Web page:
“Some people don’t like the term (street photography) but I’m fine with it. To me, it means photographing on impulse wherever you are…” – Richard Sandler
Judge of our 2023 Street Photography Award (now open for entries) Richard Sandler is renowned for his deeply absorbing black-and-white portrayals of everyday life in New York, which articulately convey the quintessence of his home city.
Born in the Forest Hills neighbourhood of Queens, NYC, Sandler’s early career was somewhat eclectic. He moved to Boston in 1968 and worked as an acupuncturist while studying macrobiotics, wherein he learned to cook ‘extremely healthy, vital, seasonal, traditional Japanese style restaurant food.’
Sandler had harboured an interest in art since 1955, when, during a visit to the Museum of Modern Art with his mother, he saw Claude Monet’s ‘Water Lilies’, which he says ‘jack-knife opened his eyes, wide’. He began exploring his newfound passion and became interested in surrealism, which was further accentuated by an unlikely encounter with the great Salvador Dali at a French restaurant in 1960.
However, it wasn’t until he was gifted a camera in 1977 by his friend Mary Mcclelland, in whose home (which she shared with her husband, renowned psychologist, David) he was living at the time, that his photographic journey began. Mary also taught Sandler how to print photographs in her basement darkroom, a process with which he became immediately enamoured: ‘seeing an image come up in the developer hooked me then and still has the same effect now, 45 years later.”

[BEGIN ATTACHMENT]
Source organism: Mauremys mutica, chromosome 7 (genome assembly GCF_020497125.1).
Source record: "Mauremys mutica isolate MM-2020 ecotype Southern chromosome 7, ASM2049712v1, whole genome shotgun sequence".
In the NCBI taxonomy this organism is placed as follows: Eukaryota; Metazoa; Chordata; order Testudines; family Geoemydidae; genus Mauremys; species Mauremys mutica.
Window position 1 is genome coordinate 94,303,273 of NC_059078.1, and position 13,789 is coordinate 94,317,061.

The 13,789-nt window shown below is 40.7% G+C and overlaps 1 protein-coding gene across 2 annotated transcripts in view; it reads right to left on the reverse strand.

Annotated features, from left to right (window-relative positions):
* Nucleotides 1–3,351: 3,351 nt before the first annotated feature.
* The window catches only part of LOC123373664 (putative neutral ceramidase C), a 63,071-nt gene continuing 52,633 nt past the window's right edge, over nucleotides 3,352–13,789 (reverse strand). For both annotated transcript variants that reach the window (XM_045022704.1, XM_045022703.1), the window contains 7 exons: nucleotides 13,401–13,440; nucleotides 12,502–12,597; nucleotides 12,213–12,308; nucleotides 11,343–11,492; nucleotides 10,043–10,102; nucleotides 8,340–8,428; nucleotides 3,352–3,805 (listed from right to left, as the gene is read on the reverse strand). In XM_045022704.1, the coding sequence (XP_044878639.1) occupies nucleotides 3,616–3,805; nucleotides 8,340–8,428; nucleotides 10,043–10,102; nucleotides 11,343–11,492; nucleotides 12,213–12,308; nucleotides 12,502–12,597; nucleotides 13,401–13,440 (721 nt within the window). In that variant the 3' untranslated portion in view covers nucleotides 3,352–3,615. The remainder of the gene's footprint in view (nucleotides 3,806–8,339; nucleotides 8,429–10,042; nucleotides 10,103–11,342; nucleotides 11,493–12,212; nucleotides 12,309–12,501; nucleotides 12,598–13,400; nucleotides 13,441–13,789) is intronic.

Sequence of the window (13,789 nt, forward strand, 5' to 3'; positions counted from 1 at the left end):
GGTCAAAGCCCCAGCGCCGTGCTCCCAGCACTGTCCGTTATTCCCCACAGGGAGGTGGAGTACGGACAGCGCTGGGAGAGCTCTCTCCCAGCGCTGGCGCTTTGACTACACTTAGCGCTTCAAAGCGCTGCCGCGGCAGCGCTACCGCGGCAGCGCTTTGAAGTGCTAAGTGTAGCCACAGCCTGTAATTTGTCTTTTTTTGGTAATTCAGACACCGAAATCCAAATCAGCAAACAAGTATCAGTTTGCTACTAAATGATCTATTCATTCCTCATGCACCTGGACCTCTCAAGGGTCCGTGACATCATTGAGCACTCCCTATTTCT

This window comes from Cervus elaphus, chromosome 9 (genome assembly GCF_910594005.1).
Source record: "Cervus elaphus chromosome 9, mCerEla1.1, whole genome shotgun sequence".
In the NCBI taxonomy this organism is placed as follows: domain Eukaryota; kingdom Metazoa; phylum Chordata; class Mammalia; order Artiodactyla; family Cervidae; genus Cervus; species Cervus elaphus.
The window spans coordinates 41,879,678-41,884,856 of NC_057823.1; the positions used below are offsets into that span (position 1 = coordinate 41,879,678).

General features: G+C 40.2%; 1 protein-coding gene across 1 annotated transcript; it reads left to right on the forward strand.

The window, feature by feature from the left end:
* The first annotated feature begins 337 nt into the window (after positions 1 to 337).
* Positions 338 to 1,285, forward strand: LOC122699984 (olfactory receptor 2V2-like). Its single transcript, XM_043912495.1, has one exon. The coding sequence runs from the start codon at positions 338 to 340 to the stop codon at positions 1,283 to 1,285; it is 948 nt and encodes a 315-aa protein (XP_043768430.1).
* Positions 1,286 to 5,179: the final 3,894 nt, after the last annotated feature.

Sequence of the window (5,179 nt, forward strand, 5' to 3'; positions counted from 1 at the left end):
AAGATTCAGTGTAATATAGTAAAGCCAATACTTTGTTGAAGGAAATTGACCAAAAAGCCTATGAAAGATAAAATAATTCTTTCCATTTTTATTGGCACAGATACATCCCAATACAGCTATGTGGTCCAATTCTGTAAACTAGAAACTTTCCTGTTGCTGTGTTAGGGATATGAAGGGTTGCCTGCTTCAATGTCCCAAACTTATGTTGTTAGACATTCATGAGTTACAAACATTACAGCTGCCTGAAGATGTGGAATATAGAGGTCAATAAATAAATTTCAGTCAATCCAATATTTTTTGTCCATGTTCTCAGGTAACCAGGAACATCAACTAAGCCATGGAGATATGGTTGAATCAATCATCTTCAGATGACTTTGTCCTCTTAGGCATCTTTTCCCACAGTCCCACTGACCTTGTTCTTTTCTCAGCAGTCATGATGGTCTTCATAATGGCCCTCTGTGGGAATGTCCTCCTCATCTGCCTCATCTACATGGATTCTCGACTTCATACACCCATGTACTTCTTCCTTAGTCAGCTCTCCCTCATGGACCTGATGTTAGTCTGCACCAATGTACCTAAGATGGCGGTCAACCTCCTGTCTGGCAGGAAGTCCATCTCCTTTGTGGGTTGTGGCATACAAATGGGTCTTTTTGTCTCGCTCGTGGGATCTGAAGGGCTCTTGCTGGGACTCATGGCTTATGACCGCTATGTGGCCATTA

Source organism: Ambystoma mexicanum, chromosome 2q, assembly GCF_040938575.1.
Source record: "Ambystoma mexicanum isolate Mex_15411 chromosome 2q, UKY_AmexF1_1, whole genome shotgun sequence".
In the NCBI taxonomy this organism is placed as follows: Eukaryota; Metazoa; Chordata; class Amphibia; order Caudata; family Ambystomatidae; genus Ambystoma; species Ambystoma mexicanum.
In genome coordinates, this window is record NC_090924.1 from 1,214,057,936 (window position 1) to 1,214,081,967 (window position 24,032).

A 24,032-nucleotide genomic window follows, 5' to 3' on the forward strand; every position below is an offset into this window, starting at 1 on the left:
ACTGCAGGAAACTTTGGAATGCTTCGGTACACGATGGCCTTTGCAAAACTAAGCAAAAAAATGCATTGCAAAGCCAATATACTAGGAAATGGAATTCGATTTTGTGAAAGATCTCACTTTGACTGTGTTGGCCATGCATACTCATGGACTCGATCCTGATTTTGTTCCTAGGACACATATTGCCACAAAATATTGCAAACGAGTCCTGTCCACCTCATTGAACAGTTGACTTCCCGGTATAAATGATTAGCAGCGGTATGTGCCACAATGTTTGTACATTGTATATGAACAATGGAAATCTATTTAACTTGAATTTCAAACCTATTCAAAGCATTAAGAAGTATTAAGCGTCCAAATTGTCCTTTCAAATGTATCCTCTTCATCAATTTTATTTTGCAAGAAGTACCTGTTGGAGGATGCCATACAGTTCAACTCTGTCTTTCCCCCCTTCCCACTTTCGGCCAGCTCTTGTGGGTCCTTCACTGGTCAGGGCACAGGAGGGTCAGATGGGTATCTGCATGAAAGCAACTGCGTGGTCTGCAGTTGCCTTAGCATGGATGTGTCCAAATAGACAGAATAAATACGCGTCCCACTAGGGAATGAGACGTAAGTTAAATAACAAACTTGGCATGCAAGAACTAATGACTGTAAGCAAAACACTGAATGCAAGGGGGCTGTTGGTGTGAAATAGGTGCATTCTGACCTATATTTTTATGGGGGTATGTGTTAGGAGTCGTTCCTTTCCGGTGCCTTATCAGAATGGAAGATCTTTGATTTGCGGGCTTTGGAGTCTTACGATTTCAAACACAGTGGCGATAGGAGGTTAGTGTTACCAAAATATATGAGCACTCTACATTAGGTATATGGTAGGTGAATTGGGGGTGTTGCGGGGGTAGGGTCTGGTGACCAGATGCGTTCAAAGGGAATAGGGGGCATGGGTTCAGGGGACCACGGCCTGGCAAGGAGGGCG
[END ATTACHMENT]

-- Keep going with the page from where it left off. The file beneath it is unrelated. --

Filled with a burning desire to capture the “social pulse,” on the street, he took a 4-day workshop with renowned street photographer Garry Winogrand, (in which Sandler says, he learned everything he needed to know about making pictures) and took to the sidewalks of Boston and began photographing passionately and prolifically. He found work as a photojournalist, before relocating back to his home city three years later to pursue his photographic career in earnest.
Over the ensuing decades, Sandler traversed the streets of New York, his Leica in hand, and captured his fellow denizens with perceptivity, skill, and humanism that mirrored that of some of his most renowned predecessors. Simultaneously poetic and forthright, his deeply absorbing monochrome images construct a nuanced portrait of the city’s ever-changing face: the urban decay of the 1980s; the gentrification and widening class inequality of the decades after that.
By 1992, Sandler knew that he had, in his own words, ‘made his best still photographs’, and thanks to the influence of a friend, he began experimenting with 8mm video. In 1999, he wrote and directed his first film, The Gods of Times Square, and would go on to make numerous others over the ensuing decade.
Though during this period, he continued to photograph, he did so with less passion and prolificacy than before, and after 9/11, he decided to ‘put still photography very much on the back burner’, asserting that, ‘sound and motion was the only way to grok (1) that horrible time’.
He no longer lives in the city, having relocated to the Hudson Valley, a rural region of New York State, several years ago. Today he predominantly captures landscapes on black & white still film, and on super-8,16mm and 35 motion film cameras (in both color and black & white). However, the deep passion that set him on his photographic journey all those years ago still endures. On those rare occasions when he returns to the city, he still ‘shoots wildly on the street’, capturing the city’s soul with the same artistry as all those decades ago.
All images © Richard Sandler
1. Grok -understand (something) intuitively or by empathy.